Have you ever felt so sick that you knew you should see a doctor but felt too crummy to get out of bed and go? Well, it’s not just physical ailments that can make you feel this way. Depression can be like that too.
Depression is becoming more and more common these days – and along with that trend is a new wave of understanding and acceptance of the condition. It’s no longer the taboo subject that it once was. But that doesn’t mean that those that do suffer from depression see it that way.
Sometimes depression comes on so slowly that people don’t even know that they have it. Oh sure, they may realize that they’re feeling a little down, but may not see it for what it is – depression. And then other people may actually recognize that they are suffering from depression but, in spite of our changing worldviews, they’re embarrassed. Ashamed. Getting help would mean admitting that there’s a problem. And that in itself, becomes the problem.
So what really is depression?
The National Alliance of Mental Health (NAMI) says depression is a state of mind that goes far beyond any temporary sadness. It’s more than feeling blue. It’s way more than just having a bad day. Although it affects your mental state, depression is a legitimate and serious medical condition. It could be relatively short-term or a lifelong struggle.
Just how common is it? According to the Centers for Disease Control (CDC), almost one in ten Americans will be diagnosed with some form or level of depression. And more than 50 percent of those will have at least one more bout with the disease over the course of their lifetime.
And depression isn’t a one-size-fits-all disease. For some, the progression is gradual. Life just doesn’t feel the way it used to. Nothing is as fun as it used to be. But for other people, depression is all consuming. It can feel like you’ve been touched by one of the dementors from a Harry Potter book — as if you’ve lost every good feeling and happy memory along with peace, hope and happiness.
This extreme form is known as clinical depression or major depression. It isn’t just temporary sadness – in fact, this diagnosis requires that you have five or more of these common symptoms over a two-week time frame.
- General sadness
- Loss of appetite
- Trouble sleeping
- Fatigue or lack of energy
- Difficulty concentrating or making decisions
- No interest in friends or hobbies
- Inability to concentrate
- A sense of hopelessness
- Weight loss or gain (without trying)
- Thoughts of suicide
But even a couple symptoms could indicate some level of depression, so if you even suspect that you might be suffering from depression see your doctor – sooner rather than later. He or she will ask you questions and check you over to rule out – or diagnose – physical conditions or possible prescription side effects that may be causing your symptoms.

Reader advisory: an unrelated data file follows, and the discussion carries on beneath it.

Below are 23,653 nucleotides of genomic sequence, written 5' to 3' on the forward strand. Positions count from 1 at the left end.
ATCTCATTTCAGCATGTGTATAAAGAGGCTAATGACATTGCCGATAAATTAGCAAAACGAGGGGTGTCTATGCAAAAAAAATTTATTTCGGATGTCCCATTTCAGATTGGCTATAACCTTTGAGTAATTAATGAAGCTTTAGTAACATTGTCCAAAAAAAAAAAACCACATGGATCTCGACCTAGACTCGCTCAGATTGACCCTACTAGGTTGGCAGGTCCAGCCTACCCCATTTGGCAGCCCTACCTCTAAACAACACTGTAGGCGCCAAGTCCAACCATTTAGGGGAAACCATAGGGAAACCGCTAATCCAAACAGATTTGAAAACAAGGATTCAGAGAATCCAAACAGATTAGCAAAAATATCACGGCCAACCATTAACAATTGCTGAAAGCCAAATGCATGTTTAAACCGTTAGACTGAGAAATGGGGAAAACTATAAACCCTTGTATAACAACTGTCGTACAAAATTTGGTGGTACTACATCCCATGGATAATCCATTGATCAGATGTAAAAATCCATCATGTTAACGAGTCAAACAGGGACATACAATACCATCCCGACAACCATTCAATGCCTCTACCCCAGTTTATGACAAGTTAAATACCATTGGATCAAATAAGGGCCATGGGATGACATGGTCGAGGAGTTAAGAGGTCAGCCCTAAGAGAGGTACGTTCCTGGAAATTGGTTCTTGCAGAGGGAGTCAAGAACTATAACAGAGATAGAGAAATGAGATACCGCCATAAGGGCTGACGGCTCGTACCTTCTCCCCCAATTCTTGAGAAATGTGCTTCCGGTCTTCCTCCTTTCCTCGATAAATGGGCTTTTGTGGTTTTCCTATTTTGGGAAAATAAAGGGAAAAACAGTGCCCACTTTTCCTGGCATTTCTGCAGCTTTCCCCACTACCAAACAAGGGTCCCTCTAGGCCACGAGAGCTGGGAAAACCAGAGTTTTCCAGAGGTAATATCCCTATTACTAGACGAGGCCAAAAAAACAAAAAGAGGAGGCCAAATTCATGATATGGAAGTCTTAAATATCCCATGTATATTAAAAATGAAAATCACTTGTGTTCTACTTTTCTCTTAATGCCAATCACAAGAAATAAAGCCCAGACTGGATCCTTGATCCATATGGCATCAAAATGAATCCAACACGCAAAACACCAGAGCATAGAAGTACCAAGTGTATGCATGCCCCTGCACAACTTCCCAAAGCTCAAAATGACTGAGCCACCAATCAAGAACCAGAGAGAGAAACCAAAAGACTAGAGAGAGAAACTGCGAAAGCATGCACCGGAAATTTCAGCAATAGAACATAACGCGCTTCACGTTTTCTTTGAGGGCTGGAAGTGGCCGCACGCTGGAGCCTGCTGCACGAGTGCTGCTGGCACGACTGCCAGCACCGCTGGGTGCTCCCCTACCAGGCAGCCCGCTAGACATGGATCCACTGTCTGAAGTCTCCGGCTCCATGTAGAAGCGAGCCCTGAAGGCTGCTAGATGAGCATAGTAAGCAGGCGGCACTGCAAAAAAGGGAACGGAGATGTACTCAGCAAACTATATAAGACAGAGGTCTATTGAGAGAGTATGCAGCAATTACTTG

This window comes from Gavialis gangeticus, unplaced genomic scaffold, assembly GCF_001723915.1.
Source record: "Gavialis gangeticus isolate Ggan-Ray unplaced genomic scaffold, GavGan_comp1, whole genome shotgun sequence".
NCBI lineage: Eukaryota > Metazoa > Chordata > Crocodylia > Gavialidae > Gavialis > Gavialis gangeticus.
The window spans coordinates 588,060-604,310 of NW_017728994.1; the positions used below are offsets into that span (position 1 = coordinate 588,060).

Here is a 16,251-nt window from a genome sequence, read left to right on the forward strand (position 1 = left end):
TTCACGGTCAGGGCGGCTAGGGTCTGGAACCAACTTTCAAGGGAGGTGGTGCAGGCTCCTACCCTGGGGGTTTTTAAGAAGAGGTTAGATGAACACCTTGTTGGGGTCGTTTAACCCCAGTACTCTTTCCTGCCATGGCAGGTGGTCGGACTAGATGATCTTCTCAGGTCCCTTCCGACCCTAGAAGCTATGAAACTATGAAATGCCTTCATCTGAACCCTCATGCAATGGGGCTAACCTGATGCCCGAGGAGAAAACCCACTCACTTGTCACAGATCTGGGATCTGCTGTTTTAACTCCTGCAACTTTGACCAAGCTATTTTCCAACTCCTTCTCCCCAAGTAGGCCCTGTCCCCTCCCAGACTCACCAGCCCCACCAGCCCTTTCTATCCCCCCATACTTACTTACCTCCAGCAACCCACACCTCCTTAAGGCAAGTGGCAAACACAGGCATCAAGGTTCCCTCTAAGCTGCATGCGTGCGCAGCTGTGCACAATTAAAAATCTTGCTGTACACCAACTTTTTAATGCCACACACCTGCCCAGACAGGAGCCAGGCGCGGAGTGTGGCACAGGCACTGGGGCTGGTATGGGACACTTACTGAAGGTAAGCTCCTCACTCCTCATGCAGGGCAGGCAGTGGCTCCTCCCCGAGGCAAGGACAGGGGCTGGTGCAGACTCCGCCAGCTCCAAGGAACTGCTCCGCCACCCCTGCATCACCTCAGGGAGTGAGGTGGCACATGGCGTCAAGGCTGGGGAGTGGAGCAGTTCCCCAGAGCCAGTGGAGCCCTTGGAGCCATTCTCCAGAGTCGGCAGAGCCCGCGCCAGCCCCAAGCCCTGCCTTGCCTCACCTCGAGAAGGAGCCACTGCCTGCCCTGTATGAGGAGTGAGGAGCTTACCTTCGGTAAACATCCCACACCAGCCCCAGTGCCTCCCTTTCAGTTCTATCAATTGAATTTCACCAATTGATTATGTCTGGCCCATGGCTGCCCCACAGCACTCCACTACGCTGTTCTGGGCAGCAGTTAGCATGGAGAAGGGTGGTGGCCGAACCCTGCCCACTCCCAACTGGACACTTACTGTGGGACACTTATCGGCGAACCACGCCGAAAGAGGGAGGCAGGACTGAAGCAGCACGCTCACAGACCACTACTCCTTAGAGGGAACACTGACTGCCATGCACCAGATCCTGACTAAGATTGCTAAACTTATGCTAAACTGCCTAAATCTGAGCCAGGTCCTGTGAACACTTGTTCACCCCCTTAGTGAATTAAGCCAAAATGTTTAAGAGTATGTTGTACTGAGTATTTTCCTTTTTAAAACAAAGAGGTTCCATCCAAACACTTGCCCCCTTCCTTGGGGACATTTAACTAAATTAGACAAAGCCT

And the good news? If you are diagnosed with depression, your doctor can prescribe an antidepressant to help you feel like your old self again. And if the first one doesn’t work (and the truth is, it often doesn’t) take heart — there are others to try. The trick is to find what works best for you.
Clinical depression is a condition that often runs in families. That doesn’t mean that everyone who has a relative who has suffered from depression will get it as well. But it does put you at a higher risk – and means that you should be aware of your feelings – especially if you’ve noticed any significant changes.
Unfortunately, that’s one of the most unsettling things about major or clinical depression. It’s unpredictable. You can get it at any time – even when things seem to be going great. If you’ve got a great job, good friends and a wonderful family and still feel sad or lost or depressed, consider that a warning sign. And if nothing has happened to trigger these thoughts or feelings, and they’ve gone on for a couple weeks, don’t delay — see your doctor.
So are you depressed – or just a little sad?
Well, that’s the 64,000 question. Because, of course, it isn’t always all or nothing. You can feel depressed without having depression. Even if you have a family history of the disease. And the truth is, sadness happens. A lot. And many of the things we experience in our daily life can cause sadness and grief – illness, divorce, loss of a job, and of course the death of a loved one. It’s normal to feel a little sad and even overwhelmed. It isn’t cause for immediate alarm, but if the symptoms persist, check it out. It could be situational depression – brought on by a life event. And just like clinical depression, it can be treated.
Seniors at risk
Due to the stage of life they’re in, older adults often face depression more than some of their younger counterparts. Confronted with unexpected — and often unwanted – transitions, they may feel a sense of loss.
Pain, retirement, moving, or taking on the role of caregiver are some of the things that can bring about a feeling of unhappiness or even grief. Often the feeling will get better over time with the help and support of family and friends – and as you learn to adjust to the change.
But if it doesn’t get better, or if it gets worse, know that you aren’t alone. Depression is not your fault. It is not a cause for shame or embarrassment. It can be treated and you can feel normal – or even good — again. Just don’t be afraid to ask for help when you need it.
Discovery Village Senior Living Community is proud to have a professional health and wellness team to help you deal with life changes and recognize when your depression may be more than just sadness. They also provide a warm and caring environment with supportive friends and neighbors to help you through the tough times.
Discovery Village At Tampa Palms offers a variety of senior living programs to keep seniors healthy and active. Learn about our senior living options and amenities today when you contact us at 813.605.2400